The Times Higher Education reports that Bhutan, the tiny Himalayan kingdom, is in “uncharted territory” and suffering an acute “brain drain” following a major flight of its educated citizens to Australia to pursue higher education and work in unskilled jobs.
Prior to the Covid-19 pandemic, around 1,000 Bhutanese arrived in Australia each year for education, accompanied by roughly the same number of dependents. Approximately two out of every three of these ‘students’ attend university.
However, arrival numbers have ballooned since the pandemic, with over 14,000 Bhutanese receiving primary or secondary student visas in the past financial year, nearly entirely for higher education study.
This represents nearly 2% of Bhutan’s population of slightly more than 780,000 people.
According to Bunty Avieson, a University of Sydney scholar who studies Bhutanese media and spent a year there training journalists, many are “older” students seeking master’s degrees.
“Coming out of the pandemic, it has been pretty tough economically – like it has everywhere – and that’s why there’s been a huge increase in numbers”, Avieson said.
Earlier this month, The ABC reported that Bhutan was “losing major proportions of its people, mainly to Australia”, with doctors and public servants joining the exodus.
“Those exiting are mostly educated and leaving professional jobs in Bhutan for blue-collar work”.
“The country lost more than 800 civil servants and several doctors last year, leading to a shortage”, noted the ABC.
Presumably, Bhutanese are attracted to Australia because its student visa offers some of the most generous work rights in the developed world.
Our post-study work visas are also incredibly generous, allowing graduates to live and work for years in Australia before applying for permanent residency.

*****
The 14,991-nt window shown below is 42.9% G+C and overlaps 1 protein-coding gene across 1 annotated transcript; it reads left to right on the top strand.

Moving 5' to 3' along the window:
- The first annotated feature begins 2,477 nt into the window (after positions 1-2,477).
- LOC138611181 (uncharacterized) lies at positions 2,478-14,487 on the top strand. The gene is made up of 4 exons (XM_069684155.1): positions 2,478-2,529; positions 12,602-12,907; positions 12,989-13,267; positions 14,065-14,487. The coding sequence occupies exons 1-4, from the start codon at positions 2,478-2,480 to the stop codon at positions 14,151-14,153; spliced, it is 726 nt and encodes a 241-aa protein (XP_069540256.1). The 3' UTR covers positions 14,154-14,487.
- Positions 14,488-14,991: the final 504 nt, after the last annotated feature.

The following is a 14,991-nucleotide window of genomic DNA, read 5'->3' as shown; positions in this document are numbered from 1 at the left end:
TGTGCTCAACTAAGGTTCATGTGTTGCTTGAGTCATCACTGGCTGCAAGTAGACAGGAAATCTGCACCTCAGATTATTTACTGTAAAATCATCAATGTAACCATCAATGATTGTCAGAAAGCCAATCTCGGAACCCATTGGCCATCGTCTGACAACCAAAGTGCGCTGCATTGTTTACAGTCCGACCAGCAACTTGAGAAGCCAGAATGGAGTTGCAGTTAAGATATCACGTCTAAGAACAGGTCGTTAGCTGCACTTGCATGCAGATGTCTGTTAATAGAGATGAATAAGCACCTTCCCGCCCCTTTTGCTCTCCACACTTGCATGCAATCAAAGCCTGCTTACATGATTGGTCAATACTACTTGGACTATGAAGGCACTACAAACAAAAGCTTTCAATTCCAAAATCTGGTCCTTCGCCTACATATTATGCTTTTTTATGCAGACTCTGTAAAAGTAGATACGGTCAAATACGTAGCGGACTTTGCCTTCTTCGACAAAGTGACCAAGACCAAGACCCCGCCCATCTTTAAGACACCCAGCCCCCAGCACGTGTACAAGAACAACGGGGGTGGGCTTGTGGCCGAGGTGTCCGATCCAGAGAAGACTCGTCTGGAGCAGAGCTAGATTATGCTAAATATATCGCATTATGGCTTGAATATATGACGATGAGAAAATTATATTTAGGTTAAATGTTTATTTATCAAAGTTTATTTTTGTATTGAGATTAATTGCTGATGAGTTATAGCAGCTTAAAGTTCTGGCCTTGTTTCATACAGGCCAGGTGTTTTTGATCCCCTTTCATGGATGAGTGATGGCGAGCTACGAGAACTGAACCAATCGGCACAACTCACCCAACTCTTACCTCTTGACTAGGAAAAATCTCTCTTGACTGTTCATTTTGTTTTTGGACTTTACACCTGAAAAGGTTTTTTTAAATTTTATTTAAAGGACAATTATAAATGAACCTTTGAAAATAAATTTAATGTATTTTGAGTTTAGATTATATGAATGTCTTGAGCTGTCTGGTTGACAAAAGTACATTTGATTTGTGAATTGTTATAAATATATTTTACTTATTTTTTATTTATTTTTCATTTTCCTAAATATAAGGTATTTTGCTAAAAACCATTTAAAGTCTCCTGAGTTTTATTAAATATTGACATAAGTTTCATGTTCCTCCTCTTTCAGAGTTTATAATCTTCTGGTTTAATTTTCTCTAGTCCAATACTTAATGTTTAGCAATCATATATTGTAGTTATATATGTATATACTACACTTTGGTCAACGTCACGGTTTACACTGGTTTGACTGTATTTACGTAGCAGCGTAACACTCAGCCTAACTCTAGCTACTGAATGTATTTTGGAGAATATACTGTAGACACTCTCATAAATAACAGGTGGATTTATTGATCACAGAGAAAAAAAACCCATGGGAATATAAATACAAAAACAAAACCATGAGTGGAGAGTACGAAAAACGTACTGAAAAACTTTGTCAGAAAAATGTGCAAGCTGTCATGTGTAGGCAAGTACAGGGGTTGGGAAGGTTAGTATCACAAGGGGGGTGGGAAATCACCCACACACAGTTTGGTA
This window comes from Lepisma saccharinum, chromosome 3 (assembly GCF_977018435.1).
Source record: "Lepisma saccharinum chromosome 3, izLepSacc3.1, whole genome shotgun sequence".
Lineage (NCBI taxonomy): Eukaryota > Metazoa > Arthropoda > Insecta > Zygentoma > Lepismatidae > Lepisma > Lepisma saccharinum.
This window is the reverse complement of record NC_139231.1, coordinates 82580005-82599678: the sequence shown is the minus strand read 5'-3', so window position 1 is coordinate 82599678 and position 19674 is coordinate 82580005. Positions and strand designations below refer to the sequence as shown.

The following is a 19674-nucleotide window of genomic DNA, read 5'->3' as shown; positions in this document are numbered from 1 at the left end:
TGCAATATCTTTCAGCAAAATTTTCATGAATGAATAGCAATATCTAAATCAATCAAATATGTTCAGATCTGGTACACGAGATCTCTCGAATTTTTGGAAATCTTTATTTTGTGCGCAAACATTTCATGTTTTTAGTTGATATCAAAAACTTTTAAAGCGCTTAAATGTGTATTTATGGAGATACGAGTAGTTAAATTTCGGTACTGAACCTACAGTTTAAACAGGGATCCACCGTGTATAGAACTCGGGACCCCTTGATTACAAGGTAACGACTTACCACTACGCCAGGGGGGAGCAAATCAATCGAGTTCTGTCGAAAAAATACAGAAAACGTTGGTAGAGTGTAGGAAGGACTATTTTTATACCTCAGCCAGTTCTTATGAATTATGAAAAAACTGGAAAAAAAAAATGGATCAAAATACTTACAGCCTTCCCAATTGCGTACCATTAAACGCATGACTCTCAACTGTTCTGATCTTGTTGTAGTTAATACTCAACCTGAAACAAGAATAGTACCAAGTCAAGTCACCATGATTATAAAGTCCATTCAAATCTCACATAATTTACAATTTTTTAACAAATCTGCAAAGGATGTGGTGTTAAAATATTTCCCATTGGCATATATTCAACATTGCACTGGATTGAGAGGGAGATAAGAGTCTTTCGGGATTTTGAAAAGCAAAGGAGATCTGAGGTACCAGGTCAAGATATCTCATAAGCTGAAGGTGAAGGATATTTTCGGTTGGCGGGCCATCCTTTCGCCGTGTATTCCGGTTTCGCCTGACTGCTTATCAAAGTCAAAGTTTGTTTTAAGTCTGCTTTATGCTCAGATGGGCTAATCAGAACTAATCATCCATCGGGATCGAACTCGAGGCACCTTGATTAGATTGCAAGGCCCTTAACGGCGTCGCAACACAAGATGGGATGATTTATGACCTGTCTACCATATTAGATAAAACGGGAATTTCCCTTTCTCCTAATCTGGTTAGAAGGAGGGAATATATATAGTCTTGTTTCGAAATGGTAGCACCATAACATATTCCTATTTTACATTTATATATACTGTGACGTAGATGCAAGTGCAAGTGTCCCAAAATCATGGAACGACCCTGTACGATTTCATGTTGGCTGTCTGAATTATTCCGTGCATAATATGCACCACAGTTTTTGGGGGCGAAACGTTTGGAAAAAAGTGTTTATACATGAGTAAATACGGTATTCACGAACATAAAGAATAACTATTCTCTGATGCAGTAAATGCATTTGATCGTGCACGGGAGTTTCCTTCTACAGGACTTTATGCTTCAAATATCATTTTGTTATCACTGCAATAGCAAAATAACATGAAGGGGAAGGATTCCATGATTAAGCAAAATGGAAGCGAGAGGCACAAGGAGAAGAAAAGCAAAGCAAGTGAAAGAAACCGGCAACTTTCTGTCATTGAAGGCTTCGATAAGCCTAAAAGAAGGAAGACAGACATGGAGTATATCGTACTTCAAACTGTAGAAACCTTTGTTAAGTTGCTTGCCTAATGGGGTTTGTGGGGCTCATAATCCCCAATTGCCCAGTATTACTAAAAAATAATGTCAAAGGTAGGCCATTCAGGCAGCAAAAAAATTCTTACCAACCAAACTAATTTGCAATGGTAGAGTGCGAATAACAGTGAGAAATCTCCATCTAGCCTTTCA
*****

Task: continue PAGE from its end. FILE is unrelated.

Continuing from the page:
Accordingly, Australia has also attracted huge numbers of ‘students’ from poorer nations like India and Nepal, seeking to work and live.
The impacts arising from this “brain drain” to Australia of Bhutan’s youngest and brightest are obviously negative.
Bhutan’s economic development will be stunted, ensuring that it forever remains a poor developing nation.
However, Bhutan can expect to receive financial remittances from Australia as their ‘students’ working menial jobs in Australia send funds home to their families.
The reality is that these international students are anything but an Australian export. They are really slave labour imports who send home what little money they can earn performing mostly unskilled work.
The student exodus to Australia will effectively turn Bhutan into a welfare state reliant on private foreign aid (remittances) while ensuring it remains dumbed-down and backward.
This strip-mining of Bhutan is also a negative for Australia, given the well-known issues associated with mass immigration, such as endemic wage theft, labour supply shocks, capital shallowing, low productivity, rental shortages, infrastructure bottlenecks, environmental degradation, and so on.
Once again, the fake left Labor-Greens caucus has been exposed as useful idiots of a system that trashes everyone in order to encourage inefficient, slave-driving enterprises and property developers.